Nāths today: aka Kaṇphatās (split eared), Gorakhpanthis, Nāth yogīs, etc


A Yogic Merger

Mallinson (2011) posits that in the early Haṭhayoga texts, the later tantric kuṇḍalini-śakti system is "overlaid" onto the earlier bindu/dhāraṇa system

Merger of the Muni and Tantric Siddha streams


Haṭhayoga techniques

Āsana = "postures"

Ṣaṭkarma = "six actions" for cleansing/purifying

Prāṇāyāma = breath extension/control

Kumbhaka = breath retention

Mudrā = bodily seals

Bandha = bodily locks

Nādānusandhāna = concentration on the inner sound

Dhāraṇā = fixation

Dhyāna = meditation/visualiyation

Samādhi = soteriological goal (eg: Rājayoga)



= seat, posture

from sanskrit ās = to sit, lay down, rest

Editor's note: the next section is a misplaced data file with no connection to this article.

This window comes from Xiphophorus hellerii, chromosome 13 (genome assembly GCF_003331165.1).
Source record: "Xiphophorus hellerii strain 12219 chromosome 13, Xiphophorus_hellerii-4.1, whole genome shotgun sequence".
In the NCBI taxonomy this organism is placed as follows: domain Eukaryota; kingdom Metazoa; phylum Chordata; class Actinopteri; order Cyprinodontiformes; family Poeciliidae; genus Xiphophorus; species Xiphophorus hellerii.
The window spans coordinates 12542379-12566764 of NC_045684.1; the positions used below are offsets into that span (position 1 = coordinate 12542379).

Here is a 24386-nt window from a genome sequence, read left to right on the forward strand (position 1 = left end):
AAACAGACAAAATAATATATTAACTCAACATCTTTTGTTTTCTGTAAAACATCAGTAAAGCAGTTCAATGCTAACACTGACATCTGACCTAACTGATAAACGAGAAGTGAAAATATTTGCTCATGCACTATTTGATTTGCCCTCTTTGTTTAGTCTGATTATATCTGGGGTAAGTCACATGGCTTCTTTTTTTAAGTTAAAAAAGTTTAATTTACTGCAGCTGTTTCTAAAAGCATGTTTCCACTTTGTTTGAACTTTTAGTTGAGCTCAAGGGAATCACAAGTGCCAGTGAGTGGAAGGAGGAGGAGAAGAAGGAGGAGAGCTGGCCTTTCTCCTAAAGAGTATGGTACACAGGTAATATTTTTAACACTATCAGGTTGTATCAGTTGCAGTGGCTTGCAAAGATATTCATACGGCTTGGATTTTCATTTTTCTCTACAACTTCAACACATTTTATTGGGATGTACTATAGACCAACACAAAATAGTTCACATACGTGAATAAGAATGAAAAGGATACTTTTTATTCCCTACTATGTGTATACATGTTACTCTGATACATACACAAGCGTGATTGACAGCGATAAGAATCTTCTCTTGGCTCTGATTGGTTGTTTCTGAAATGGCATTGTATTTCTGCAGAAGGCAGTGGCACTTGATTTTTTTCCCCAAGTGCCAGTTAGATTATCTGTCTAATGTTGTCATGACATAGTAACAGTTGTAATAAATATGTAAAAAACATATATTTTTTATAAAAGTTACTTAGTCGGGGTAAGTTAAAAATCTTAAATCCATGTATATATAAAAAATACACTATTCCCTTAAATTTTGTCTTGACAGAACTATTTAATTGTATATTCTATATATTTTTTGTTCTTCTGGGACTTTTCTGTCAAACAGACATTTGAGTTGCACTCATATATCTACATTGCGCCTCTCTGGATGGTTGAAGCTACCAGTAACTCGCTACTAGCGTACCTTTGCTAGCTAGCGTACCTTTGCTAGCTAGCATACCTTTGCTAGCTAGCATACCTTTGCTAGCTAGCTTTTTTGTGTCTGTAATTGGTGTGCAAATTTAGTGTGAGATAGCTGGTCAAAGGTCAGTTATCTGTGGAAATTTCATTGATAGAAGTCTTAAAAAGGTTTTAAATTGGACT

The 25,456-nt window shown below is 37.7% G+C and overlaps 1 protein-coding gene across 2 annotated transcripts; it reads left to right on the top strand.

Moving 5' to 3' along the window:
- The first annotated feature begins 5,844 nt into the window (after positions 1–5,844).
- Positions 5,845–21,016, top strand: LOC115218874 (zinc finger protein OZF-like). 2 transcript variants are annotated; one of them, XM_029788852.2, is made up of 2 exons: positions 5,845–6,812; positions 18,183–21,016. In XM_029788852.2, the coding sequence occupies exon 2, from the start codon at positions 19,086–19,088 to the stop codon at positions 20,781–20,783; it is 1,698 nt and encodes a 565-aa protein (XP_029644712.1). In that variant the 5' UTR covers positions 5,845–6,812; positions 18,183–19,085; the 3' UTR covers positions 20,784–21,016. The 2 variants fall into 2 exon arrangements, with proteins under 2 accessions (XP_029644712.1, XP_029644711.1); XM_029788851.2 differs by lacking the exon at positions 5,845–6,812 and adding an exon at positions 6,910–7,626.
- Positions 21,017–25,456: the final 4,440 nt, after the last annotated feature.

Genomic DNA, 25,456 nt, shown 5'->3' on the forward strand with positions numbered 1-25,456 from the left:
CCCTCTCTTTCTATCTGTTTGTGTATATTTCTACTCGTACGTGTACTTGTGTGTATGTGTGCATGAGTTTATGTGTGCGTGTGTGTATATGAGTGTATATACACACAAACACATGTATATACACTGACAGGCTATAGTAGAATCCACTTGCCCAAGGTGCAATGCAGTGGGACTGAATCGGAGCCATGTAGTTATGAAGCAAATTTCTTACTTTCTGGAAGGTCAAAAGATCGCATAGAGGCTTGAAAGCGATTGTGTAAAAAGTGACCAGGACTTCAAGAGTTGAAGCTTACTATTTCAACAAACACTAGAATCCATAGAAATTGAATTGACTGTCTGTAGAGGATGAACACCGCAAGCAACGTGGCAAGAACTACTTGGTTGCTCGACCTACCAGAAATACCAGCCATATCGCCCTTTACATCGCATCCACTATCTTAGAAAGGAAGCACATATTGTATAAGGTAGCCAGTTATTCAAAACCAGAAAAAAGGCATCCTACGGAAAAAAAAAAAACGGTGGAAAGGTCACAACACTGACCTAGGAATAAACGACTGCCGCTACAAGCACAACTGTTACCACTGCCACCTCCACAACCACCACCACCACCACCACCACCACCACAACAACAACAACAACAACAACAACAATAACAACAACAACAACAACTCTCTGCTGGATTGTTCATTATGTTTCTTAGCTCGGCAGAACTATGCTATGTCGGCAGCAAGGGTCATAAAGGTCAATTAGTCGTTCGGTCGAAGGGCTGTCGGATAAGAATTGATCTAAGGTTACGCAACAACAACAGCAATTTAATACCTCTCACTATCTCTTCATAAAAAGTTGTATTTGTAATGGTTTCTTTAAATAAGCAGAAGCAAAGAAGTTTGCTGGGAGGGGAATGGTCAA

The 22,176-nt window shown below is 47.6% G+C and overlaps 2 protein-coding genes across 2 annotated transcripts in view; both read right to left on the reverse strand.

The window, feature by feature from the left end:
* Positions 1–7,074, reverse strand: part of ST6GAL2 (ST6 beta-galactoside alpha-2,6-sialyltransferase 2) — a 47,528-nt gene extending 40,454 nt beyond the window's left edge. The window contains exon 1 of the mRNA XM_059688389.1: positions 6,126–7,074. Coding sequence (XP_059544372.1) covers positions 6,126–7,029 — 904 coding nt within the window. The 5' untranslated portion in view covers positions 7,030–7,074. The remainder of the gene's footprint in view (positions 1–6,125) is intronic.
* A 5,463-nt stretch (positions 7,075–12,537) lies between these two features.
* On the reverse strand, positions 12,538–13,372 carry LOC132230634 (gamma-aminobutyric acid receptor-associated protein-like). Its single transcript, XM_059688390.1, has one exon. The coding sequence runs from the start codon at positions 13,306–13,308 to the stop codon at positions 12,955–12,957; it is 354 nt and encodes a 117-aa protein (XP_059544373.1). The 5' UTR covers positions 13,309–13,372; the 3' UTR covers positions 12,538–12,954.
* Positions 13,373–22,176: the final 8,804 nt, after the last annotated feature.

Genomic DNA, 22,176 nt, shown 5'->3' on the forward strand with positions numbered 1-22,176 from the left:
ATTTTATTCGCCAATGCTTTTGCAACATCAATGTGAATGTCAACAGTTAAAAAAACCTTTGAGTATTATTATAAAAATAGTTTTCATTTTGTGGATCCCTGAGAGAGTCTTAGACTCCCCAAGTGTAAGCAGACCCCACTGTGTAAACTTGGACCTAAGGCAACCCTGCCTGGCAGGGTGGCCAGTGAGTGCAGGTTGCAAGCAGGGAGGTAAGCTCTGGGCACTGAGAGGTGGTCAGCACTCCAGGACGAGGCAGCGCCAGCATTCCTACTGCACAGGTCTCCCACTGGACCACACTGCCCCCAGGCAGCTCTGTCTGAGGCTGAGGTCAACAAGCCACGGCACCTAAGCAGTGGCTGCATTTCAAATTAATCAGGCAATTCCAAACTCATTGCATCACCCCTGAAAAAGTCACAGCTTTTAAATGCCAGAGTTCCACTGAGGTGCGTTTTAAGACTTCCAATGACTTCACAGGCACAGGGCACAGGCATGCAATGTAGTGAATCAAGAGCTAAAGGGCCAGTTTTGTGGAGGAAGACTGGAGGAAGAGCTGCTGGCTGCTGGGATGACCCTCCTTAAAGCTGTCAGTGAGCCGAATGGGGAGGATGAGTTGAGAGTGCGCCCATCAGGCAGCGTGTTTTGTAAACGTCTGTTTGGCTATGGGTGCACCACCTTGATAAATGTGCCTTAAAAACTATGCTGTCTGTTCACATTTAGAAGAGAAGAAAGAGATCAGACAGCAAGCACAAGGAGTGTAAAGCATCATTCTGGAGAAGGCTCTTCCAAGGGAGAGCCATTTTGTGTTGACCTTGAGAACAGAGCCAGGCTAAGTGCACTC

Early textual sources describe āsana as seated postures, for the purpose of meditation, breath control, visualization practices


Āsana in the Yogasūtra

sthira-sukhaṃ āsanam
"posture is firm and comfortable"

Commentary lists 12 āsanas, including: padmāsana, bhadrāsana, svastikāsana, ādi (etc)


Āsana in Haṭhayoga

a new emphasis on the body and bodily techniques used to harness subtle energy (prāṇa, kuṇḍalini)

In HY, āsanas are used for bodily purification and therapeutics, to develop strength, freedom from disease, and vitality

"Āsana is describerd first because it is the first auxiliary of Haṭha. One should perform it, for āsana results in steadiness, freedom from disease, and lightness of body" HP 1.17


Āsanas thaught in HY Texts

Datātreyayogaśāstra (13th cent) - 1

Gorakṣaśataka (13th cent) - 2

Vivekamārtaṇḍa (13/14th cent) - 2

Yogayājñavalkya (13/14th cent) - 8

Vasiṣṭasaṃhitā (15th cent)
- 10